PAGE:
The C-suite needs your help to promote a breakthrough advancement in one of your brand’s products. Your first thought: A media tour. Media tours are an effective way to disseminate a message to a group of key reporters and help to foster reporter/executive relationships through face-to-face meetings.
Here’s how to schedule one that will yield the most for your client or executive.
THREE- TO FOUR-WEEKS OUT
â–¶ Start Planning: Make initial contacts. Reach out to your media contacts. Check with city police departments to make sure there are no major events occurring the same day (or week) you’ll be in town.
Best days of the week? Tuesdays and/or Wednesdays. By scheduling on these days, you can avoid major deadlines that reporters typically have with publications.
In addition, it’s best to overbook. Schedule five meetings in a single day. However, you should only plan on keeping four of them. Invariably, one reporter will cancel on you that day due to breaking news, so it’s best to already have an extra meeting built in to the schedule.
Plan on taking your executive to two hour-long appointments in the morning and two in the afternoon—with a half-hour buffer between each one. And of course, allow for lunch.
Decide where you’ll stay if it’s a multi-day tour. Reserve rooms at a hotel centrally located to your appointments. Avoiding multiple trips back and forth from the same area is best, especially if you have to navigate traffic each time. You will look far more organized—and have less stress—if you take the time to plan logistics like these up front.
Book a car service. Having someone else do the driving in any city can be a huge relief and allows you time to re-group with your client or leader between reporter meetings.
ONE WEEK OUT
â–¶ Follow Up, and Create a Brief: Confirm all appointments. Also, double check reservations for drivers and hotels. If a reporter cancels, set up a replacement for that time slot.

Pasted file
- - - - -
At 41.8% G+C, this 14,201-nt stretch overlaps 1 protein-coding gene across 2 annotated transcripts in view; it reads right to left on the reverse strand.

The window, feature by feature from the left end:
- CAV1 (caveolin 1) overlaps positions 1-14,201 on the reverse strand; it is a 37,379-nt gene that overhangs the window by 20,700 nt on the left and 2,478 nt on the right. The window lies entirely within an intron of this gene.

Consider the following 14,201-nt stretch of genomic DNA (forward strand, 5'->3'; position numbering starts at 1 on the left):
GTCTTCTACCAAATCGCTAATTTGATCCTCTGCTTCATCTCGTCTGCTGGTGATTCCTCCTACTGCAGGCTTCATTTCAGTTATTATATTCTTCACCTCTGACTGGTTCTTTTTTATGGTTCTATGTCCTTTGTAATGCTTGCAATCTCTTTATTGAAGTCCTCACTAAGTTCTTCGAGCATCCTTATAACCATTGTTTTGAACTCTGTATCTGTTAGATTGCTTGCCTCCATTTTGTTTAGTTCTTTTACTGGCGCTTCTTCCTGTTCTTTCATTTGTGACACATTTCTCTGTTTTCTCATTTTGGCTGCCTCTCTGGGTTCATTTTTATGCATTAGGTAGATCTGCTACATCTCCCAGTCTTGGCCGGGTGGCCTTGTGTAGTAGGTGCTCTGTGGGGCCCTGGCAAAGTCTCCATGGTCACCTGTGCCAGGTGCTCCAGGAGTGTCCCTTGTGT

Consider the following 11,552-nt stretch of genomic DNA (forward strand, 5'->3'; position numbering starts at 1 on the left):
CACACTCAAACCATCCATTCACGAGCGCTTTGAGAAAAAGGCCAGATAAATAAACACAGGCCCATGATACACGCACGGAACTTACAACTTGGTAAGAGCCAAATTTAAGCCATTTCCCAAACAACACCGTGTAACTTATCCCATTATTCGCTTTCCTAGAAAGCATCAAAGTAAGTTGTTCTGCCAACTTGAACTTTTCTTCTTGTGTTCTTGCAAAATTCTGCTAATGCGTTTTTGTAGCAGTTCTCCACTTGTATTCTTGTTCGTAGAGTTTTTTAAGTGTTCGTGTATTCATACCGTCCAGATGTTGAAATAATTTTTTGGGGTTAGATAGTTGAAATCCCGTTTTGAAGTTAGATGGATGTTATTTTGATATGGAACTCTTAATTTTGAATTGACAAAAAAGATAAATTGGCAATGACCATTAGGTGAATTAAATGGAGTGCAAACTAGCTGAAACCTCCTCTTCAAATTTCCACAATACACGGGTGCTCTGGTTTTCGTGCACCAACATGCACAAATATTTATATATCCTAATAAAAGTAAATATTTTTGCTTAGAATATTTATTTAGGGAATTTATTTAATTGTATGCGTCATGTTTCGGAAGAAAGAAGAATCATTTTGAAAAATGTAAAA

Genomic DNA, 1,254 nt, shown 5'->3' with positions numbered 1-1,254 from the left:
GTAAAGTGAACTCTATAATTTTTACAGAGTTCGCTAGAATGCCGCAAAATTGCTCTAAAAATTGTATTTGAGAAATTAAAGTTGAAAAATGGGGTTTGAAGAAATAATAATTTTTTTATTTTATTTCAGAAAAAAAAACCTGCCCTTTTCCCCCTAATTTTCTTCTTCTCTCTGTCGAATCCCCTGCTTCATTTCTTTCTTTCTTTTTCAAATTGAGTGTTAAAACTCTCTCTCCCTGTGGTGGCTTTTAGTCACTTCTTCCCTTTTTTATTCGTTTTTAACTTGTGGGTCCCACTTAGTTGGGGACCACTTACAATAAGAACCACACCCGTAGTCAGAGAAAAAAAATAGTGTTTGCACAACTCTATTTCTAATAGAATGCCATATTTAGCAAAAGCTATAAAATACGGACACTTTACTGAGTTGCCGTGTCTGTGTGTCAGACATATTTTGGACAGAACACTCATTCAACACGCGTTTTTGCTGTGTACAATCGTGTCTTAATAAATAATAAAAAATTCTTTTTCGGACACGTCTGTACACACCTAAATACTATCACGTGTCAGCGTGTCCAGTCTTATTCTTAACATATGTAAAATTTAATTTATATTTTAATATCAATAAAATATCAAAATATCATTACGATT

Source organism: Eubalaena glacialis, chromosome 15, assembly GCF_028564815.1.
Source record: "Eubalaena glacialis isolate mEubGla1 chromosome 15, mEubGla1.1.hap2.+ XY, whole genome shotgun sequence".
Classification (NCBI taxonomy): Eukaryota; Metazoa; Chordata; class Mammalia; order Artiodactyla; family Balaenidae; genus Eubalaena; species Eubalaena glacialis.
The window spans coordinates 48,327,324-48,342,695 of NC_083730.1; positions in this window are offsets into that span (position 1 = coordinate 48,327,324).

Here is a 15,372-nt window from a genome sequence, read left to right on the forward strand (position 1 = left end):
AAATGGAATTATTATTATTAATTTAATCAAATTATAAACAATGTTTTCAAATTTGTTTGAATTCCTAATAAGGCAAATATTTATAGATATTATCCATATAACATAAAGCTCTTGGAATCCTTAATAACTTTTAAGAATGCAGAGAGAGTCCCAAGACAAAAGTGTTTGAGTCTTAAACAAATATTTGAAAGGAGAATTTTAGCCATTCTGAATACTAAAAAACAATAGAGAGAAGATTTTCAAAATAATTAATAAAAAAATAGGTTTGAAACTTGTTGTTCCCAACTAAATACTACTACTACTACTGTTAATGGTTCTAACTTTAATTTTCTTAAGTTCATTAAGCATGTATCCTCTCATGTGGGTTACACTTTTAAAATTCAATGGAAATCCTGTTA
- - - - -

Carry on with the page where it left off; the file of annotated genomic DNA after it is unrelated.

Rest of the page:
Start writing your briefing document. With this piece, you should detail:
• Which reporters you’ll be talking to;
• What publications they write for;
• How they’ve covered similar topics to yours;
• Recent samples of each reporter’s work; and
• A full schedule for the tour, including addresses, phone numbers and cross streets for all meeting locations
The main goal of the brief is to make sure your interview subject knows the reporter. This way when the meeting takes place, that person feels comfortable—and the reporter feels like they’ve done their homework. It makes for a good impression and a smoother meeting all around.
If you’re planning on conducting a meeting over coffee, investigate a quiet spot. Although shops like Starbucks are convenient, they can be crowded and noisy. Coffee shops in hotels with table service can offer a quieter, more relaxed setting.
â–¶ Be Prepared — But Expect the Unexpected: Confirm all of your scheduled meetings, first thing. And make sure to give your driver a copy of the brief with the schedule for the day with all meeting locations.
Once your executive is ready, have these items on hand:
• Media list: Complete with all reporters’ contact information for the day.
• Contact information for other reporters: Journalists you can call if—despite your best efforts—your scheduled meetings are canceled at the last minute.
• An umbrella: Just in case it rains.
• Stain stick: Nothing worse than a mustard stain on your executive’s freshly dry-cleaned shirt.
• Briefing document: Review this with your executive on the drive to your first appointment
Expect changes. Plan for both time squeezes as well as too much time in between meetings. Use any downtime time to give your executive a chance to check in with his or her office, return phone calls, grab a bite to eat or recap a previous meeting and prep for the next one.
Of course, despite all your meticulous planning, things will happen on a media tour that are simply out of your control. The golden rule is to be prepared, be flexible and stay positive. PRN
[Learn other media relations best practices at the PR News Media Relations Conference on Nov. 30 in Washington, D.C.]
This article was written by Lauren Carmody, director of PR at Adams & Knight, a marketing communications firm in Avon, Conn. She can be reached at firstname.lastname@example.org.